The semicircular green, yellow and red shapes represent TIME BUFFERS. Typically, a time buffer is created by taking the full time allotment for an activity, and dividing that time by one-third (at least as a starting point, remembering that buffers can and should be adjusted over time to optimize system Throughput). Then, that one-third of the full time is subdivided equally into three zones—a GREEN ZONE, a YELLOW ZONE, and a RED ZONE.

Allow me give you an example: Let’s imagine that you were going to create a TIME BUFFER at a certain control point in your system. And, for simplicity’s sake in our example, let us further say that this is a MTS (make to stock) environment and not MTO (make to order). In such an environment, there may be a whole class of goods for which it might be said, it should take 18 working-hours for a production order to get from the gating operation (release to production) to control point ‘A’.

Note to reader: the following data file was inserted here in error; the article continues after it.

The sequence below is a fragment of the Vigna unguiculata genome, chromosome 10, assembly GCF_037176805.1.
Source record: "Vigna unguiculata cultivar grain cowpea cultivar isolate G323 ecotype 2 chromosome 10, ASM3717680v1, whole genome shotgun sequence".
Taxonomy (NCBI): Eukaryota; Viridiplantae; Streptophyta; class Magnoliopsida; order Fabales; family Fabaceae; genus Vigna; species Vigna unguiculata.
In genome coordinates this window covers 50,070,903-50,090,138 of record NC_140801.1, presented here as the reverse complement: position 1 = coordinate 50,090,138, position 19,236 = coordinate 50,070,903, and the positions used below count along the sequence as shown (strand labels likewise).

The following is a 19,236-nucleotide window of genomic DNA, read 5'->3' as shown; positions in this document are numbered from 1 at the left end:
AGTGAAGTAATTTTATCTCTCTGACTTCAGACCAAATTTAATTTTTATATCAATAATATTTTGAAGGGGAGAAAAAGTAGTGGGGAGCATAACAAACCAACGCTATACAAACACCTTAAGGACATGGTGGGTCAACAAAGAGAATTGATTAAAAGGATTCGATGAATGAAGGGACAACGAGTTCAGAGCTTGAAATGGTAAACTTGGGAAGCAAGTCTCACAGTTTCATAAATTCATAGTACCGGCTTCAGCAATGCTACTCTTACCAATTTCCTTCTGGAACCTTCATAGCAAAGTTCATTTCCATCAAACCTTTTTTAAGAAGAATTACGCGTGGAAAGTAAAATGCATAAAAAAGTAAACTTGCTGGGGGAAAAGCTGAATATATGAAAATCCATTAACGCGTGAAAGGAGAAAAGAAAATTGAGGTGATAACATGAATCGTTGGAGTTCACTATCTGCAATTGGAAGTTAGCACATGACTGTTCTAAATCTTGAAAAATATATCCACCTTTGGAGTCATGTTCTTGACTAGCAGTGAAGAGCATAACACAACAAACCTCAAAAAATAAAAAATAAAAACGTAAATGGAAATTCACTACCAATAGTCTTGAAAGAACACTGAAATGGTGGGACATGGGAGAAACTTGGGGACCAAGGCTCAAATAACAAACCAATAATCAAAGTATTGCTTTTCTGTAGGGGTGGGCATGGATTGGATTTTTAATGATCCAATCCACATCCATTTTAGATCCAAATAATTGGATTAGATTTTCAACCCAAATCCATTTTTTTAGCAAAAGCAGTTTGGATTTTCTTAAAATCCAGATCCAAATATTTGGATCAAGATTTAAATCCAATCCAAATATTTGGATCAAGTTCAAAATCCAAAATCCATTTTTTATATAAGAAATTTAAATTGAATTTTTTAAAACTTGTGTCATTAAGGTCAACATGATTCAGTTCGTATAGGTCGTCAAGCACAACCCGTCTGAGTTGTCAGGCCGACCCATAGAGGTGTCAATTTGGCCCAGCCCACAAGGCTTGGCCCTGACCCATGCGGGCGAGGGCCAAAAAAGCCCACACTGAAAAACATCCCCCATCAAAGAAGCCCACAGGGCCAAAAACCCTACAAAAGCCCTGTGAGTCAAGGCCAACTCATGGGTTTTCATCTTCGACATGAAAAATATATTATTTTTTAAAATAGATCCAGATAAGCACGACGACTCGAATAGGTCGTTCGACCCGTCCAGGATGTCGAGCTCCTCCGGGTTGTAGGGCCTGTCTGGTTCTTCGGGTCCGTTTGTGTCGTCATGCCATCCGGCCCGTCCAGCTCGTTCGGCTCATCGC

We would take that 18 working-hours and divide it by three. That would give us a time buffer at control point ‘A’ of six hours (18 / 3 = 6). That six-hour time buffer would be subdivided into three equal zones: a two-hour GREEN ZONE, a two-hour YELLOW ZONE, and a two-hour RED ZONE.

The time at which a particular order should arrive at control point ‘A’ is calculated at the time it is released as being the release time plus 18 working-hours or, with more sophistication, as the next time-slot available in the work already queued up for control point ‘A’. In our example, and to make our math simple, let’s say that the calculated time for arrival of Order 1001 at control point ‘A’ is noon tomorrow. (Order 1001 is an order for a finished good that is scheduled to ship at a specified date and time.)

If Order 1001 arrives tomorrow morning (all preceding steps complete and in good order) between 6:00 AM and 8:00 AM, it will have arrived in the GREEN ZONE and be available to control point ‘A’. No action is necessary.

If Order 1001 has not arrived at control point ‘A’ by 8:00 AM, production managers should be aware (by some simple mechanism usually encapsulated in a visual system supported by a software application) that there is a HOLE in the YELLOW ZONE of the BUFFER for CONTROL POINT ‘A’; however, they would merely deem this as something of which to be aware, but not necessarily take any action.